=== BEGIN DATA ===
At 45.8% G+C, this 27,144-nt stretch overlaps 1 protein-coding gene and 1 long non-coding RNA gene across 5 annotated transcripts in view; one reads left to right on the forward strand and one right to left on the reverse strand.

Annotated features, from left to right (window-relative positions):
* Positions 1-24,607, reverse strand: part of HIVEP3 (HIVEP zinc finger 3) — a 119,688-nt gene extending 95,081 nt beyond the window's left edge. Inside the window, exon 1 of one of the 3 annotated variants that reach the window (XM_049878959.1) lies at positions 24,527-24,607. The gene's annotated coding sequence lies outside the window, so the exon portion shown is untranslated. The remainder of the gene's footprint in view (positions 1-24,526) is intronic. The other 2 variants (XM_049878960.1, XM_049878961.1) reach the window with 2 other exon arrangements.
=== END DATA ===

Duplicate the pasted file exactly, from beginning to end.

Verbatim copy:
At 45.8% G+C, this 27,144-nt stretch overlaps 1 protein-coding gene and 1 long non-coding RNA gene across 5 annotated transcripts in view; one reads left to right on the forward strand and one right to left on the reverse strand.

Annotated features, from left to right (window-relative positions):
* Positions 1-24,607, reverse strand: part of HIVEP3 (HIVEP zinc finger 3) — a 119,688-nt gene extending 95,081 nt beyond the window's left edge. Inside the window, exon 1 of one of the 3 annotated variants that reach the window (XM_049878959.1) lies at positions 24,527-24,607. The gene's annotated coding sequence lies outside the window, so the exon portion shown is untranslated. The remainder of the gene's footprint in view (positions 1-24,526) is intronic. The other 2 variants (XM_049878960.1, XM_049878961.1) reach the window with 2 other exon arrangements.